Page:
Lawyers for Beunka Adams are appealing now to the U.S. Supreme Court to stop Thursday’s execution after the previously issued stay was lifted by the 5th U.S. Circuit Court of Appeals.
- Texas Moratorium Network (TMN) is a non-profit organization with the primary goal of mobilizing statewide support for a moratorium on executions in Texas. Significant death penalty reform in Texas, including a moratorium on executions, is a viable goal if the public is educated on the death penalty system and is encouraged to contact their elected representatives to urge passage of moratorium legislation.
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Thank you so much for being there in Texas to carry on
the struggle for justice and a more humane criminal
justice system for victims and offenders alike! In the
Beunka Adams case, two injustices especially strike
The first is that judging even by the rather flexible
standard of “meaningful appellate review” articulated
by Justice Stevens in his concurrence in _Harris v.
Pulley_, no state (or federal) appellate court has
reviewed the appropriateness of the death sentence for
Beunka Adams on an individualized basis given the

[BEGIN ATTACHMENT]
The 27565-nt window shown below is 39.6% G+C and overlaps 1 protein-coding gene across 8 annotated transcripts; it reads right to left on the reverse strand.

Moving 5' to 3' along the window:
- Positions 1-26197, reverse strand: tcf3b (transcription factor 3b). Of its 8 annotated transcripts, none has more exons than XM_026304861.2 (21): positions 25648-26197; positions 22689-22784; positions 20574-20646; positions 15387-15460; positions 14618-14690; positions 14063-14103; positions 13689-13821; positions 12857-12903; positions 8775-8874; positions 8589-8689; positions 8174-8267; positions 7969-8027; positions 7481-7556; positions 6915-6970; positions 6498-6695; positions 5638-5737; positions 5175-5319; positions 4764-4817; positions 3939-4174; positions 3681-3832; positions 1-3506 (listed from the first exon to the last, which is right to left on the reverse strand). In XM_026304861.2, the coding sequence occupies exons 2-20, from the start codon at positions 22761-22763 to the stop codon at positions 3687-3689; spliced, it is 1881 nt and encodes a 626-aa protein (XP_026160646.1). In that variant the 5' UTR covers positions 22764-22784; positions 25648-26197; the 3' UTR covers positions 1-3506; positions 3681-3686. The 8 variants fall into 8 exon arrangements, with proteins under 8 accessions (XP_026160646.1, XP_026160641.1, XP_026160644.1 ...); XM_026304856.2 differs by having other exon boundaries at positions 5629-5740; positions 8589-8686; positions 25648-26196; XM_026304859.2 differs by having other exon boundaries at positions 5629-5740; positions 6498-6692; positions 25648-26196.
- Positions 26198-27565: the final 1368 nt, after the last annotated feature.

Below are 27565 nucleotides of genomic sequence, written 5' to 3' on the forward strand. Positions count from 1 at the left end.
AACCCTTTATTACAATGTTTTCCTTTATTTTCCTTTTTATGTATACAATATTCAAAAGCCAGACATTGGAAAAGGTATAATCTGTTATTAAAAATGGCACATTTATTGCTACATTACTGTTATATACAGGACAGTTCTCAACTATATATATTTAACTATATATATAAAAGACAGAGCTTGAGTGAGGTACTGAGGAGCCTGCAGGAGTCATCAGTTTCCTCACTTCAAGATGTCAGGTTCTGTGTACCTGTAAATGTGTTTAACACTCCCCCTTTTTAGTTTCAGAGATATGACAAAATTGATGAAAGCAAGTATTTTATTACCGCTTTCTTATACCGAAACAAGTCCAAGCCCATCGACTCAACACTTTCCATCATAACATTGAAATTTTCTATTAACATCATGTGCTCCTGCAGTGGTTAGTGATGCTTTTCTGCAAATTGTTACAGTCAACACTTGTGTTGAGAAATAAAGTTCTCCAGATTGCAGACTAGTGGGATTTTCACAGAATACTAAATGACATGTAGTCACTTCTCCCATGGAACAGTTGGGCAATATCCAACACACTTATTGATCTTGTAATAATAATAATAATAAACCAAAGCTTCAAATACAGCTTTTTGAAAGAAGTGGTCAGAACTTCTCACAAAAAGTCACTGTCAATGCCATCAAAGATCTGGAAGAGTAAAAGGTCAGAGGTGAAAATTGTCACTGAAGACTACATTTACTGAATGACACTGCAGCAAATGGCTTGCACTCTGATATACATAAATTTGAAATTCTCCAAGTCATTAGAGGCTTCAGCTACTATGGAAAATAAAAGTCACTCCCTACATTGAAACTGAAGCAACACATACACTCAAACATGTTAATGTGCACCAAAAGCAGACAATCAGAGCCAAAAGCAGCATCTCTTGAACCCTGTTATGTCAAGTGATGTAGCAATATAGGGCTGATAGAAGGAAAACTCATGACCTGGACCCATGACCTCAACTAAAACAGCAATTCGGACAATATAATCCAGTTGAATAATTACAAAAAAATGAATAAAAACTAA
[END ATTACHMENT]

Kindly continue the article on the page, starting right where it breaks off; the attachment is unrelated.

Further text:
totality of the aggravating and mitigating factors,
including his age (19) at the time of the crime and
drug use. While we well know that such review in many
states, including my own California, is often “rubber
stamp,” it’s indeed egregiously striking that the
Texas Court of Criminal Appeals and the Fifth Circuit
has taken a position that it’s not even necessary to
go through the motions, so to speak!
The second is the ordeal of the surviving victims
Nikki Ansley and Candace Driver, as well as the family
of murder victim Kenneth Vandever. Suppose Texas had
replaced the death penalty with a sentence of life
without parole for capital murder, and both Adams and
his codefendant Richard Cobb had been sentenced to
LWOP in 2004. While victims have emphasized that
there’s no closure in this world after such crimes,
there would have been at least a “case closed.”
Victims indeed disagree about the death penalty as
much as others, and Ansley deserves our deepest
empathy and compassion regardless of our differences
on this issue. But replacing the death penalty with
life without parole including a requirement of labor
and restitution to a victims’ services fund would
place the focus where it belongs: on victims, healing,